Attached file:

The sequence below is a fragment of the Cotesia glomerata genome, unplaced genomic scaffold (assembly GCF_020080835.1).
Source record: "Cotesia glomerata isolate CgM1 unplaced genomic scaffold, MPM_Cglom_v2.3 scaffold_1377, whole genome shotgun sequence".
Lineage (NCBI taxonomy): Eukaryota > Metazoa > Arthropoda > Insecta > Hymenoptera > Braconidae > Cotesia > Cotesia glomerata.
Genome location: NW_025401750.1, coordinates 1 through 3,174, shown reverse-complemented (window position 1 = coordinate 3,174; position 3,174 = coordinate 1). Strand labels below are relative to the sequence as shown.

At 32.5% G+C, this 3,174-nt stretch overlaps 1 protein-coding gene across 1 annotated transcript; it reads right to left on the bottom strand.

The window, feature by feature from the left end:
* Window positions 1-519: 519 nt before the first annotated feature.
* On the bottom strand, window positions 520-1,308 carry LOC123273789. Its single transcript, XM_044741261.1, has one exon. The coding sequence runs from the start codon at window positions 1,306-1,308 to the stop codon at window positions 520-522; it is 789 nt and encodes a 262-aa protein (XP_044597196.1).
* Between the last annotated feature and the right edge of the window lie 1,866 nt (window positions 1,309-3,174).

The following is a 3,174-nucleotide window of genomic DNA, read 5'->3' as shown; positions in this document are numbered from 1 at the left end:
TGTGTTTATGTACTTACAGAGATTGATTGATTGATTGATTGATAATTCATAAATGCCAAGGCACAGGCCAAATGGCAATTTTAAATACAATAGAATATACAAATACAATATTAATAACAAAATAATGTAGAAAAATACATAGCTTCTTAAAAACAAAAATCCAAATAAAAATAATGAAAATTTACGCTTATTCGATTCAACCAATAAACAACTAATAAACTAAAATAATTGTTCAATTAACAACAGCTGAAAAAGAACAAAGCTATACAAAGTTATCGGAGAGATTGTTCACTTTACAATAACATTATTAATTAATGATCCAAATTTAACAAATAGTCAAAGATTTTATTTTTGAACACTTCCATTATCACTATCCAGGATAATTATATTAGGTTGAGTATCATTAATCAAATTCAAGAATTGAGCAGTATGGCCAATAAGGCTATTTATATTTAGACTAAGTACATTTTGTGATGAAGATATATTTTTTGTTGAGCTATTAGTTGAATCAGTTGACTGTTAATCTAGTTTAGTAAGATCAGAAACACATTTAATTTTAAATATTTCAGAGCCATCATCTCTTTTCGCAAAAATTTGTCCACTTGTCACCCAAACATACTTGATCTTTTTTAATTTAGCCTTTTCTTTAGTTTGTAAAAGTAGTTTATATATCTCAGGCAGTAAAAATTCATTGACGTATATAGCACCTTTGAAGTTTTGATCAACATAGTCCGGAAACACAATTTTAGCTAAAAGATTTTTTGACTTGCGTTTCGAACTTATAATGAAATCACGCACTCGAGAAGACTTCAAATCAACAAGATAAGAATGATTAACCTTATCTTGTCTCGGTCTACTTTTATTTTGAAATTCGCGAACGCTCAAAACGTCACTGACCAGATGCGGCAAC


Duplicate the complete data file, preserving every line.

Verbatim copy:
The sequence below is a fragment of the Cotesia glomerata genome, unplaced genomic scaffold (assembly GCF_020080835.1).
Source record: "Cotesia glomerata isolate CgM1 unplaced genomic scaffold, MPM_Cglom_v2.3 scaffold_1377, whole genome shotgun sequence".
Lineage (NCBI taxonomy): Eukaryota > Metazoa > Arthropoda > Insecta > Hymenoptera > Braconidae > Cotesia > Cotesia glomerata.
Genome location: NW_025401750.1, coordinates 1 through 3,174, shown reverse-complemented (window position 1 = coordinate 3,174; position 3,174 = coordinate 1). Strand labels below are relative to the sequence as shown.

At 32.5% G+C, this 3,174-nt stretch overlaps 1 protein-coding gene across 1 annotated transcript; it reads right to left on the bottom strand.

The window, feature by feature from the left end:
* Window positions 1-519: 519 nt before the first annotated feature.
* On the bottom strand, window positions 520-1,308 carry LOC123273789. Its single transcript, XM_044741261.1, has one exon. The coding sequence runs from the start codon at window positions 1,306-1,308 to the stop codon at window positions 520-522; it is 789 nt and encodes a 262-aa protein (XP_044597196.1).
* Between the last annotated feature and the right edge of the window lie 1,866 nt (window positions 1,309-3,174).

The following is a 3,174-nucleotide window of genomic DNA, read 5'->3' as shown; positions in this document are numbered from 1 at the left end:
TGTGTTTATGTACTTACAGAGATTGATTGATTGATTGATTGATAATTCATAAATGCCAAGGCACAGGCCAAATGGCAATTTTAAATACAATAGAATATACAAATACAATATTAATAACAAAATAATGTAGAAAAATACATAGCTTCTTAAAAACAAAAATCCAAATAAAAATAATGAAAATTTACGCTTATTCGATTCAACCAATAAACAACTAATAAACTAAAATAATTGTTCAATTAACAACAGCTGAAAAAGAACAAAGCTATACAAAGTTATCGGAGAGATTGTTCACTTTACAATAACATTATTAATTAATGATCCAAATTTAACAAATAGTCAAAGATTTTATTTTTGAACACTTCCATTATCACTATCCAGGATAATTATATTAGGTTGAGTATCATTAATCAAATTCAAGAATTGAGCAGTATGGCCAATAAGGCTATTTATATTTAGACTAAGTACATTTTGTGATGAAGATATATTTTTTGTTGAGCTATTAGTTGAATCAGTTGACTGTTAATCTAGTTTAGTAAGATCAGAAACACATTTAATTTTAAATATTTCAGAGCCATCATCTCTTTTCGCAAAAATTTGTCCACTTGTCACCCAAACATACTTGATCTTTTTTAATTTAGCCTTTTCTTTAGTTTGTAAAAGTAGTTTATATATCTCAGGCAGTAAAAATTCATTGACGTATATAGCACCTTTGAAGTTTTGATCAACATAGTCCGGAAACACAATTTTAGCTAAAAGATTTTTTGACTTGCGTTTCGAACTTATAATGAAATCACGCACTCGAGAAGACTTCAAATCAACAAGATAAGAATGATTAACCTTATCTTGTCTCGGTCTACTTTTATTTTGAAATTCGCGAACGCTCAAAACGTCACTGACCAGATGCGGCAAC